(CNN) -- When Mark Shields started his job at the American Red Cross in Madison, Wisconsin, he rolled up his sleeve to give blood. It made sense. Part of his job was encouraging the public to donate and supporting the organization's lifesaving mission.
Before he could give, he was told that his blood could never be accepted. Because he's gay.
"I was 23 at the time. I was just coming out," he said. "I was trying to be part of our organization's mission and feeling like I can't do this. ... I certainly felt put on the spot. It was a bad feeling for a lot of reasons."
Under Food and Drug Administration rules, men who have had sex -- even once -- with another man since 1977 are not permitted to give blood. The rule was implemented in 1983, sparked by concerns that HIV, the virus that causes AIDS, was tainting the blood supply. Screening tests to identify HIV-positive blood had not been developed. The policy was seen as a safety measure.
Mark Shields promoted blood donations for two years at the American Red Cross.But today, with the availability of more accurate testing, activists, blood organizations and several U.S. senators say the lifetime ban is "medically and scientifically unwarranted" and are calling for change.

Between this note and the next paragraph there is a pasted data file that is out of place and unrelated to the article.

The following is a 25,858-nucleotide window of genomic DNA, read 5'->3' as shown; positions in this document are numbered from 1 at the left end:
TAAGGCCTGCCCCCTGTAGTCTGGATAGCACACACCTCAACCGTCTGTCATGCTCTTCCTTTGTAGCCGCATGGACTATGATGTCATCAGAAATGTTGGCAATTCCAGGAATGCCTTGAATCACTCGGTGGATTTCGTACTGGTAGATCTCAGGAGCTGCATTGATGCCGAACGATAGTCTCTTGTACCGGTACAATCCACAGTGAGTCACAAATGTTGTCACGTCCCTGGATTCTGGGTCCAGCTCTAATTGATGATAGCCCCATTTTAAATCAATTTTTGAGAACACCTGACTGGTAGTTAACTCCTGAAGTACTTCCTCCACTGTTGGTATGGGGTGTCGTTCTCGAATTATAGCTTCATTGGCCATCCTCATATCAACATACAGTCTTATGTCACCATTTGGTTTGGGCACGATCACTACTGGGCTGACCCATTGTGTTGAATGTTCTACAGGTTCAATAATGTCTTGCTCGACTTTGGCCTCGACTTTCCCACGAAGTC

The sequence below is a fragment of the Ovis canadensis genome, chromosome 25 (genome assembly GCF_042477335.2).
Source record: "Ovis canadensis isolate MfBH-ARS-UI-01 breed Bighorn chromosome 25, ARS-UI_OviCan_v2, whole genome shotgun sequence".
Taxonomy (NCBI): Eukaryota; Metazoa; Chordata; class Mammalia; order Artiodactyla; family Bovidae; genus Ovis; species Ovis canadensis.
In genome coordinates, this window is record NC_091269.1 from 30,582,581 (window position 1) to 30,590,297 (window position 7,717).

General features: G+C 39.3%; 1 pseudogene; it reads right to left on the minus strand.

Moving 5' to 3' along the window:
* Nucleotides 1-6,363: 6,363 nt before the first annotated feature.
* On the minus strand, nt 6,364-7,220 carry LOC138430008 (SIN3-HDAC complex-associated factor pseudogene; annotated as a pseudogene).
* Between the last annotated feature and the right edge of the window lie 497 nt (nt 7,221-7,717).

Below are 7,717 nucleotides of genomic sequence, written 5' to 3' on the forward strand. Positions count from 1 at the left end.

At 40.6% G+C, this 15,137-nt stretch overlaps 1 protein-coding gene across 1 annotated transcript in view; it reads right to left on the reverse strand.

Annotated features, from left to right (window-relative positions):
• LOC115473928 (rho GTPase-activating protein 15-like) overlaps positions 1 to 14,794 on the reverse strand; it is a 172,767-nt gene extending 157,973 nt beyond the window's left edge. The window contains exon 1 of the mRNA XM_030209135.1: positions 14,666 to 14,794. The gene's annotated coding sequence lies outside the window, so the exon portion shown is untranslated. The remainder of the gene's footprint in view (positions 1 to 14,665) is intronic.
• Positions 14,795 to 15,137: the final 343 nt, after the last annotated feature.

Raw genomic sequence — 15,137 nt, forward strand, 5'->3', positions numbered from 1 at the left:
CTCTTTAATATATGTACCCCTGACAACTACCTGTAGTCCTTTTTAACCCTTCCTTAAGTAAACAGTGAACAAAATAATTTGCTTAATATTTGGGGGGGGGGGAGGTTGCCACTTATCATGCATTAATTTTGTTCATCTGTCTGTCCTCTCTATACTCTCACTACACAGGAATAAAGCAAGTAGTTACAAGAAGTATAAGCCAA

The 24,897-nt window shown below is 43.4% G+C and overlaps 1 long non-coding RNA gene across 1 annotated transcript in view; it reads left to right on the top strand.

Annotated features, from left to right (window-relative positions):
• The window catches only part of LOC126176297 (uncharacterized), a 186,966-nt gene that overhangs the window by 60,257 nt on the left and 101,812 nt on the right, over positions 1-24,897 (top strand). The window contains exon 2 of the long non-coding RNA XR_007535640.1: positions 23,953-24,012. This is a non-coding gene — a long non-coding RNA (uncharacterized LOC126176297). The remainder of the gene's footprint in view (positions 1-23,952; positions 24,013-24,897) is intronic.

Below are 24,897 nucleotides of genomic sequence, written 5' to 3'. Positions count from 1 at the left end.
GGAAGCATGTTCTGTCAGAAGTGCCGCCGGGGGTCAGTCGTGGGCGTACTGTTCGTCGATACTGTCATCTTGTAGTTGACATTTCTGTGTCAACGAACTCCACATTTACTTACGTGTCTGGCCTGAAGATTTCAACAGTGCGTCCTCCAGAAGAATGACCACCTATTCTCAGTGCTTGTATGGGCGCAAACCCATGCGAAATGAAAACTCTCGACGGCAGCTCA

The Federal Advisory Committee on Blood Safety and Availability will consider the issue in meetings June 10 and 11 in Rockville, Maryland. The committee makes recommendations to the secretary of the Department of Health and Human Services, which oversees the FDA.
Medical opinions vary; some experts say that lifting the ban could pose health risks to blood recipients.
The Human Rights Campaign, the American Red Cross, America's Blood Centers and AABB, formerly known as the American Association of Blood Banks, support easing the lifetime ban to allow gay blood donors. In a joint statement, the blood organizations said that safety was the first priority and that potential donors should be screened more fairly, regardless of sexual orientation.